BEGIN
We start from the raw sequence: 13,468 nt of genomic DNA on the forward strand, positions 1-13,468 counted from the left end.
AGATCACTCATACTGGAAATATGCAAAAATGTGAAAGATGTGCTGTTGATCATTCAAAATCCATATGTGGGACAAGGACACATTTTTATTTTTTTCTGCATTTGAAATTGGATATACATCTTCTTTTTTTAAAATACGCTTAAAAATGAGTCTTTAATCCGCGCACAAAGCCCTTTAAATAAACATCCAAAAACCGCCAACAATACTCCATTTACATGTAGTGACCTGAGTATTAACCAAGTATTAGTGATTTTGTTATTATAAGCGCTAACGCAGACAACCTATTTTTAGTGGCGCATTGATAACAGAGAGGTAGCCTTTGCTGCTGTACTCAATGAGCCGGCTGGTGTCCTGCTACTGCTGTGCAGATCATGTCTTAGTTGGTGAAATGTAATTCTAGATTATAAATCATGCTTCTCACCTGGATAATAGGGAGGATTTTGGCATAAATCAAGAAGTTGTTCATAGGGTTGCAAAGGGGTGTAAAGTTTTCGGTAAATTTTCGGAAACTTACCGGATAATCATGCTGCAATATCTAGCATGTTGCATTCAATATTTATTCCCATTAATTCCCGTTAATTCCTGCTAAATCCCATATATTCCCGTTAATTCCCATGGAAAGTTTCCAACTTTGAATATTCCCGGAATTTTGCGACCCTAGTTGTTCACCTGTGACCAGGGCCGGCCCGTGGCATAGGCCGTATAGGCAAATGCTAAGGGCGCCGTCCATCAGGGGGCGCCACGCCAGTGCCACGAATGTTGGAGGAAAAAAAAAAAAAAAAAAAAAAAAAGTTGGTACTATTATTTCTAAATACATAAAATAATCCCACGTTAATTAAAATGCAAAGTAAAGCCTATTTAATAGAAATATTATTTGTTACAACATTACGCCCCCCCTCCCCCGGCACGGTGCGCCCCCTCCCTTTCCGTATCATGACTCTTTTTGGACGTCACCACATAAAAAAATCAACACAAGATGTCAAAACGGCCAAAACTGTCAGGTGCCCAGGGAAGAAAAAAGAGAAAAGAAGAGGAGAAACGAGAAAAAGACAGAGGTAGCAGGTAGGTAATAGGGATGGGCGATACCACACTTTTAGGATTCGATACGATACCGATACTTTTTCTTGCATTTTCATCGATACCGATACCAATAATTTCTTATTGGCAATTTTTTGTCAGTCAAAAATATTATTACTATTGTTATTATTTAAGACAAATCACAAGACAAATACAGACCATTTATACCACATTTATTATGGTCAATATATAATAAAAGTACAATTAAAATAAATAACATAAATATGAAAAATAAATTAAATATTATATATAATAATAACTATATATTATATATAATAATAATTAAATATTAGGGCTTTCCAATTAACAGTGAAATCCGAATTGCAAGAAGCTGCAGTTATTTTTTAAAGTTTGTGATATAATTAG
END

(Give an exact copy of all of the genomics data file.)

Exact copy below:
We start from the raw sequence: 13,468 nt of genomic DNA on the forward strand, positions 1-13,468 counted from the left end.
AGATCACTCATACTGGAAATATGCAAAAATGTGAAAGATGTGCTGTTGATCATTCAAAATCCATATGTGGGACAAGGACACATTTTTATTTTTTTCTGCATTTGAAATTGGATATACATCTTCTTTTTTTAAAATACGCTTAAAAATGAGTCTTTAATCCGCGCACAAAGCCCTTTAAATAAACATCCAAAAACCGCCAACAATACTCCATTTACATGTAGTGACCTGAGTATTAACCAAGTATTAGTGATTTTGTTATTATAAGCGCTAACGCAGACAACCTATTTTTAGTGGCGCATTGATAACAGAGAGGTAGCCTTTGCTGCTGTACTCAATGAGCCGGCTGGTGTCCTGCTACTGCTGTGCAGATCATGTCTTAGTTGGTGAAATGTAATTCTAGATTATAAATCATGCTTCTCACCTGGATAATAGGGAGGATTTTGGCATAAATCAAGAAGTTGTTCATAGGGTTGCAAAGGGGTGTAAAGTTTTCGGTAAATTTTCGGAAACTTACCGGATAATCATGCTGCAATATCTAGCATGTTGCATTCAATATTTATTCCCATTAATTCCCGTTAATTCCTGCTAAATCCCATATATTCCCGTTAATTCCCATGGAAAGTTTCCAACTTTGAATATTCCCGGAATTTTGCGACCCTAGTTGTTCACCTGTGACCAGGGCCGGCCCGTGGCATAGGCCGTATAGGCAAATGCTAAGGGCGCCGTCCATCAGGGGGCGCCACGCCAGTGCCACGAATGTTGGAGGAAAAAAAAAAAAAAAAAAAAAAAAAGTTGGTACTATTATTTCTAAATACATAAAATAATCCCACGTTAATTAAAATGCAAAGTAAAGCCTATTTAATAGAAATATTATTTGTTACAACATTACGCCCCCCCTCCCCCGGCACGGTGCGCCCCCTCCCTTTCCGTATCATGACTCTTTTTGGACGTCACCACATAAAAAAATCAACACAAGATGTCAAAACGGCCAAAACTGTCAGGTGCCCAGGGAAGAAAAAAGAGAAAAGAAGAGGAGAAACGAGAAAAAGACAGAGGTAGCAGGTAGGTAATAGGGATGGGCGATACCACACTTTTAGGATTCGATACGATACCGATACTTTTTCTTGCATTTTCATCGATACCGATACCAATAATTTCTTATTGGCAATTTTTTGTCAGTCAAAAATATTATTACTATTGTTATTATTTAAGACAAATCACAAGACAAATACAGACCATTTATACCACATTTATTATGGTCAATATATAATAAAAGTACAATTAAAATAAATAACATAAATATGAAAAATAAATTAAATATTATATATAATAATAACTATATATTATATATAATAATAATTAAATATTAGGGCTTTCCAATTAACAGTGAAATCCGAATTGCAAGAAGCTGCAGTTATTTTTTAAAGTTTGTGATATAATTAG